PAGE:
MIRAMICHI, N.B. -- A notorious New Brunswick murderer dubbed the "Monster of the Miramichi" is seeking day parole -- sending shockwaves through those affected by his deadly crimes.

Allan Legere terrorized Miramichi 31 years ago. Now he wants more freedom.

Despite the passing of more than three decades since he committed his crimes, news of his application for day parole has frustrated a community that would like to forget his name.

“He’s a dangerous man,” says Clarence Girouard.

Legere’s name typically illicits the same response in the Miramichi area.

“My first thought? My blood went cold,” says Cathy Martin. “They call him the ‘Monster of the Miramichi for a reason’. That’s exactly what he is, and always will be.”

As of August, Allan Legere continues to serve time in prison for a violent and murderous rampage in the late 1980s following his escape from custody. However, a hearing concerning day parole for Legere is scheduled to happen in September.

News of his application has been met with concern in the community where Legere’s crimes took place.

In 1989, Legere was serving time for the 1986 murder of shopkeeper John Glendenning; however, he managed to escape guards and went on to terrorize New Brunswick for seven months.

Complaining of an earache, Legere was taken to the Georges Dumont Hospital in Moncton. Inside a washroom at the hospital, he freed himself from his handcuffs and leg irons and ran past guards – fleeing the hospital.

“I remember that night,” says Martin. “We were coming in from Chatham, we were being stopped by RCMP, and they were looking through our cars, asking if there was anybody in our trunk. At that time we didn’t know what went on, until the next morning.”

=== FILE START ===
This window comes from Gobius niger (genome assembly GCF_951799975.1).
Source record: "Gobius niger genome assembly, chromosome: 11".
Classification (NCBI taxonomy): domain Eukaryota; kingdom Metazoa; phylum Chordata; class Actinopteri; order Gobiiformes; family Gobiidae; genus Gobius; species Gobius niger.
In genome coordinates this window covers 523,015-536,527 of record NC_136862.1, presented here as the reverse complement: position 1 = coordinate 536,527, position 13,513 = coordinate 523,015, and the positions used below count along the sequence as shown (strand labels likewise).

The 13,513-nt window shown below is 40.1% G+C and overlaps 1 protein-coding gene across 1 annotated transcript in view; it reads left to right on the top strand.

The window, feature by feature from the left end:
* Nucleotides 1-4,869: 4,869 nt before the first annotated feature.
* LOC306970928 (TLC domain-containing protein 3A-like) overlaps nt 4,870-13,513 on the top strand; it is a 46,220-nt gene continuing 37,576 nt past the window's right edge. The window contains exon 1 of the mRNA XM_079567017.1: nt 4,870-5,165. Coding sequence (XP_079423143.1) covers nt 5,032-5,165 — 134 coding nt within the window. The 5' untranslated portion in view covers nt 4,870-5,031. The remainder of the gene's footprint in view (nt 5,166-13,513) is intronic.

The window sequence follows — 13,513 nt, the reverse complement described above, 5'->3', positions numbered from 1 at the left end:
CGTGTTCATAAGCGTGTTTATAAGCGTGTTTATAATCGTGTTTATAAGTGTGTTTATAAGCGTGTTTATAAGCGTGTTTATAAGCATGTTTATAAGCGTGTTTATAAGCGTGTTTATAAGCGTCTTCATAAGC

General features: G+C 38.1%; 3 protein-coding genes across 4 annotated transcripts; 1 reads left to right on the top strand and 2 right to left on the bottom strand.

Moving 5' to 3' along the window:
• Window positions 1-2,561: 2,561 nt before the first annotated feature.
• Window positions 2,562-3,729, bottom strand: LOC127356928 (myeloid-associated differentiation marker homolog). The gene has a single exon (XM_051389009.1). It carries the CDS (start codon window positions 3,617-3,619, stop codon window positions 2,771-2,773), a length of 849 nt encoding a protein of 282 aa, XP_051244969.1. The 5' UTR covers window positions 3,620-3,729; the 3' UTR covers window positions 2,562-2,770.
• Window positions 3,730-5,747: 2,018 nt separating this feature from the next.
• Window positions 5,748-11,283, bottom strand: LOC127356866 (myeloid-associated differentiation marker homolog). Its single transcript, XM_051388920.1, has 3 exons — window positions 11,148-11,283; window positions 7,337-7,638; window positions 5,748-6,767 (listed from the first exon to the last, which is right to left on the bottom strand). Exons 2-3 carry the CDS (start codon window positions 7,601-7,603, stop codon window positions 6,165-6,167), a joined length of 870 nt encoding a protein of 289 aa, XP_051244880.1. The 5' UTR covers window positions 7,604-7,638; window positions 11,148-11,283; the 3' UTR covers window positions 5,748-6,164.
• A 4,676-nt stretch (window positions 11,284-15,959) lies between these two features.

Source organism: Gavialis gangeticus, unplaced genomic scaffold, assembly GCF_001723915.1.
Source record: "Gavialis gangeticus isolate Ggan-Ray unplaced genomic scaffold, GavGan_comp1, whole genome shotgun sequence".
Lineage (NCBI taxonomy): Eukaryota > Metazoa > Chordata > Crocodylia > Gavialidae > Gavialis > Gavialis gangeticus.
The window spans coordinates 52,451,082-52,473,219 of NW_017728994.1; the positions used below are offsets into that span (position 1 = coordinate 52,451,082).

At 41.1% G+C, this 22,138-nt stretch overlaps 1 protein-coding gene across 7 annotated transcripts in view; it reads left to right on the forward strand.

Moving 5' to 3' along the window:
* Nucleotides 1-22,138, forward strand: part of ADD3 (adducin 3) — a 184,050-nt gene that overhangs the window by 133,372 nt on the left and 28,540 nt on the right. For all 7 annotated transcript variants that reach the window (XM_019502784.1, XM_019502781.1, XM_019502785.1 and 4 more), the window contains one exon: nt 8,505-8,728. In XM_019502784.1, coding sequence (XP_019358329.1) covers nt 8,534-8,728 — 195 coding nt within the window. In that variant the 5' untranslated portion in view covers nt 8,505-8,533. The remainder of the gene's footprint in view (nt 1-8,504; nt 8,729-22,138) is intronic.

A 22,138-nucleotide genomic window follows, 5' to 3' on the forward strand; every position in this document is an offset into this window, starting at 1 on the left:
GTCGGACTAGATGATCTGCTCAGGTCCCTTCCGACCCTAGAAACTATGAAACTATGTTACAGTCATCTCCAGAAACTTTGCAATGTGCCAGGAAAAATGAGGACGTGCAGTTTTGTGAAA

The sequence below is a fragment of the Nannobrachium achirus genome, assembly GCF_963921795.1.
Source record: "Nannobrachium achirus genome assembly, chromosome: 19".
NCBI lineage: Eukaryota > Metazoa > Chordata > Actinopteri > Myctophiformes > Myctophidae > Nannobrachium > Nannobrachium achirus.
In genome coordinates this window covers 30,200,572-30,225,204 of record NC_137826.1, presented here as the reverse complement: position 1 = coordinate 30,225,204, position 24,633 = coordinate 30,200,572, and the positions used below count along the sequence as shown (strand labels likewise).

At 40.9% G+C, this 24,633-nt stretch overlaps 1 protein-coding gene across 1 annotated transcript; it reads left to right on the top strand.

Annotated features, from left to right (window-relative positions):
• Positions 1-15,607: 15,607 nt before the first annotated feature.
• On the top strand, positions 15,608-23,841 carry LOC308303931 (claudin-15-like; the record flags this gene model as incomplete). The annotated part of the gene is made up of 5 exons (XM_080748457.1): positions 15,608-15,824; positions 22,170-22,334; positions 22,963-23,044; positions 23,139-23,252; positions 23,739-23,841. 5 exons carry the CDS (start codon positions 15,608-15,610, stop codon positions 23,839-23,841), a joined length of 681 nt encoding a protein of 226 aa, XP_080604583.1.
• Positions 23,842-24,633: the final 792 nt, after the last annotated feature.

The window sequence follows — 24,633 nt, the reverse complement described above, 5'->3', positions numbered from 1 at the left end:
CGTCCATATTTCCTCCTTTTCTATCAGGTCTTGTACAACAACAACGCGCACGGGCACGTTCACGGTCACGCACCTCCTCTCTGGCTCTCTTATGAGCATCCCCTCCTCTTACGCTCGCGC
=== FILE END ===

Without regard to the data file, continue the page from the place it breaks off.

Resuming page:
Legere committed arson, rape and four additional murders while he was on the run for seven months. He killed two elderly people – a shopkeeper, Annie Flam, and a priest, Father James Smith – as well as Donna and Linda Daughney.

Legere was on his way back to Miramichi from Saint John when he was captured. He had taken a truck driver hostage, but he surrendered when police caught him at a roadblock. Legere was kept in a special handling unit at a super maximum-security prison in Quebec. However, reports from 2015 indicate he was moved to a prison in Edmonton, Alberta.

Now in his 70s, Legere has applied for day parole, which allows offenders to take part in community-based activities to prepare for release on full parole. Additionally, there is also potential for offenders to be housed in a halfway house.

“I remember it changed the community,” says Miramichi Mayor Adam Lorden.

Lorden says he’s prepared to act if he has to.

“If we’re hearing from people in the community that it is a current concern for them, council and I would discuss that and take any action that we feel would be appropriate to represent the community,” says Lorden.

CTV News recently received a copy of a parole board notice that was sent to an individual with knowledge of Legere's crimes. The recipient of the notice describes himself as a survivor who continues to experience suffering related to Legere's rampage, in addition to a continued fear for his safety.

Meanwhile, the parole board notice does not guarantee Legere will be granted day parole; however it has once again reminded victims' families and communities of the crimes committed decades ago.